The formula for making a fermented beverage is generally pretty straightforward: Yeast plus sugar plus time equals dry and drinkable (one hopes). If your goal is something sweet, whether a little or a lot, you can kill off or filter out the yeast then add back sugar, or, like the vins doux naturel of Southern France, add some high alcohol spirits partway through the process, arresting the fermentation so that some of the natural sugars are retained. Some 400 years ago, cidermakers in Europe discovered another way.

Known as “keeving” in English, the basic technique seems relatively straightforward, but it can be challenging to accomplish. The secret is in creating a significantly reduced natural yeast population in a nutrient-poor juice. This can be helped along by the addition of calcium chloride and pectin enzymes (both modern innovations), which will, if the cidermaker has done things properly, form a thick mass, the chapeau brun (brown hat) that floats to the top of the fresh must, trapping yeast and nutrients along the way. After racking off the clarified and depleted juice, temperature is closely controlled to ensure fermentation proceeds ever so slowly, with additional rackings to keep everything in check. At a certain point, the cider is bottled with just enough surviving yeast to create a natural sparkle while still retaining a noticeable amount of sugar. Typical ABVs in a European keeved brut cider will be between 4 percent and 5 percent with residual sugar in the neighborhood of 28 g/L.

While this is the production method of choice in France and is practiced by a number of producers in England, thus far only one company in the United States, E.Z. Orchards of Salem, Ore., makes a keeved cider commercially. That may be about to change.

In the spring of 2017, a Washington State Department of Agriculture grant sent a group of 10 cidermakers from the Pacific Northwest to France and England for a two-week crash course in keeving with some of the areas’ most knowledgeable cidermakers. Most of the visitors had tried the method at least once before, with sometimes disappointing results. Armed with what they learned, each now has a keeved cider in process with hopes for a first release in 2018.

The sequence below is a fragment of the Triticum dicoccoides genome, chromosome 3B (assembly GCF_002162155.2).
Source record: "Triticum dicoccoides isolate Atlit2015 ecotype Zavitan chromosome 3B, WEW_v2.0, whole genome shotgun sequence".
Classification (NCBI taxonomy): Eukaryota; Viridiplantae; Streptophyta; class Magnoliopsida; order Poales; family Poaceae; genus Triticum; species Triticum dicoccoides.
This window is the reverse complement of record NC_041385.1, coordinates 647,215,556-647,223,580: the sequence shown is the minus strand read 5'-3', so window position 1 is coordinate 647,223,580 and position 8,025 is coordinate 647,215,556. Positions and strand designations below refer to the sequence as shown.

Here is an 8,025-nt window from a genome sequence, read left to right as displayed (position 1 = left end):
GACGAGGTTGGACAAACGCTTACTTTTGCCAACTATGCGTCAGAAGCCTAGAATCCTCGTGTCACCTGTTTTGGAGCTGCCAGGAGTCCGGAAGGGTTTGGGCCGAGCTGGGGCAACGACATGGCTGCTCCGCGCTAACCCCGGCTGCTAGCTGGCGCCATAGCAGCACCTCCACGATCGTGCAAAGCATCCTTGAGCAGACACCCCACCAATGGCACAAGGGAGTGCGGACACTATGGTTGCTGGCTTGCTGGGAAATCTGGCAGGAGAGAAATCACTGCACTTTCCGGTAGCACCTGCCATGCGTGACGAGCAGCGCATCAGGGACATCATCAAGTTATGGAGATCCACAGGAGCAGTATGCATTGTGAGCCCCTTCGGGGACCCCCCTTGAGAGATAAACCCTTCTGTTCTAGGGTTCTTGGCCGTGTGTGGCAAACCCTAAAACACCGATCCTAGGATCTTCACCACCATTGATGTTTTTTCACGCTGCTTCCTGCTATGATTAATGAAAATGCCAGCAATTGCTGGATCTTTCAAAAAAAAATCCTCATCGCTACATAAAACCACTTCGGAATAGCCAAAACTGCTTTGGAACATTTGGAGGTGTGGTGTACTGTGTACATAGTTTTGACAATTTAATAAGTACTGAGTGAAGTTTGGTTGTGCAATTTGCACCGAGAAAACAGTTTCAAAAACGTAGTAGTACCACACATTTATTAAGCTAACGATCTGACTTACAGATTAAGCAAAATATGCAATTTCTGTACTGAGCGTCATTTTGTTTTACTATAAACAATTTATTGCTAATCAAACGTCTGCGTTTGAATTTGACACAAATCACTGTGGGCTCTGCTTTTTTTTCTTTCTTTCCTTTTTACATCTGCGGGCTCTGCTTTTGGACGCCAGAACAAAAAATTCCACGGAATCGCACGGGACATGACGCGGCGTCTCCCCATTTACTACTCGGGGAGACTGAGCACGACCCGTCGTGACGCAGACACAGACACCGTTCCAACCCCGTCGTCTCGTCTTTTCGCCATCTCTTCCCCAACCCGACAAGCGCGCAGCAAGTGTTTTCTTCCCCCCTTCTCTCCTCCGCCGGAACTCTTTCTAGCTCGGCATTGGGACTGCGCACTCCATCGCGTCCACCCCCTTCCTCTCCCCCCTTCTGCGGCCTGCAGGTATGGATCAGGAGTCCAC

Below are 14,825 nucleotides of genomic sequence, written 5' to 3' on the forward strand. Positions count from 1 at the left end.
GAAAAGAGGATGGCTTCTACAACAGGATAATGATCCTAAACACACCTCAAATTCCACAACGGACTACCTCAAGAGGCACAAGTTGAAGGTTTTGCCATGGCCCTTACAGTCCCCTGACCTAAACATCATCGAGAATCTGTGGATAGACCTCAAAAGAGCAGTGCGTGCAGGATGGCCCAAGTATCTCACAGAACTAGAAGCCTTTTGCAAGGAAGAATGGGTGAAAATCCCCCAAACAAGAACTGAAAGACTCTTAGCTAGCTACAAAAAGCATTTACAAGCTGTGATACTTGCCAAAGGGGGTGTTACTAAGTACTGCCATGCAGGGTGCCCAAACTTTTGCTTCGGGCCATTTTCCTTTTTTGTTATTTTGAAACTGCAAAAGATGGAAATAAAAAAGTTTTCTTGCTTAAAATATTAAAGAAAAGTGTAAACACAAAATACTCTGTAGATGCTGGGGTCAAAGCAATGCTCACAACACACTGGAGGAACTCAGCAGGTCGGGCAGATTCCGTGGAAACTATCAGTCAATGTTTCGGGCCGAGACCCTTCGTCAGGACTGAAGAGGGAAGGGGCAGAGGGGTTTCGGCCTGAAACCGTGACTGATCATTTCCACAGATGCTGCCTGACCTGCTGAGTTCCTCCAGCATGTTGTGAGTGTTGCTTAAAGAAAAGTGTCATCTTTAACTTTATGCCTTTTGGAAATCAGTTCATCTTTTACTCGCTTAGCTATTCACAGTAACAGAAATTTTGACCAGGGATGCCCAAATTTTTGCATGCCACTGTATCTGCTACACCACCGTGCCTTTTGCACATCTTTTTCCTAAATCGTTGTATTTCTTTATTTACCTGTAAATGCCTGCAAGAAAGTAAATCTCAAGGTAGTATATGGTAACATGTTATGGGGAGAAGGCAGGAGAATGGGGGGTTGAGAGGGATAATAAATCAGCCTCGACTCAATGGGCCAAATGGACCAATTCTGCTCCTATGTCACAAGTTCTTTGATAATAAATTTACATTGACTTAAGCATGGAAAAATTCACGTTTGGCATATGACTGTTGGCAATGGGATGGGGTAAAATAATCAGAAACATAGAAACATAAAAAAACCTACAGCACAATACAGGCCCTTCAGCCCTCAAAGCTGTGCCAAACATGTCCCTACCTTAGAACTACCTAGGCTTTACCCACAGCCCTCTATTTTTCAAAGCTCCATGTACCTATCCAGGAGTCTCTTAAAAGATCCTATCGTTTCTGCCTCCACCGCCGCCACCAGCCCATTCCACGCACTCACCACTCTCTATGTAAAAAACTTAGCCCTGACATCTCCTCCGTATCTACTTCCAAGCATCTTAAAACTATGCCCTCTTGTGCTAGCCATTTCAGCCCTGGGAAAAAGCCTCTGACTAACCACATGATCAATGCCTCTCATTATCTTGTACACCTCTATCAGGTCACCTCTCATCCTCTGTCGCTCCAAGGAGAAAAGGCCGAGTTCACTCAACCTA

But why bother with such a demanding production method when back-sweetening is a perfectly acceptable way to make a sweeter cider? Angie Watkins, cidermaker at Cider Riot in Portland, Ore., explains, “Everything we make is dry, so keeving is an opportunity to add a sweet cider to our portfolio while staying true to our notion of using traditional cider apple varieties and traditional production techniques.”

Rick Hastings of Liberty Ciderworks in Spokane, Wash., has a similar take. “Our experience is that the American cider consumer is interested in bold flavors, whether those come from the addition of adjuncts [such as hops] or naturally from the fruit,” he says. “We see keeving as a great way to not only address the consumer’s desires but to also introduce them to cider’s rich history and culture.”

Sounds like reason enough, and we look forward to sampling the results.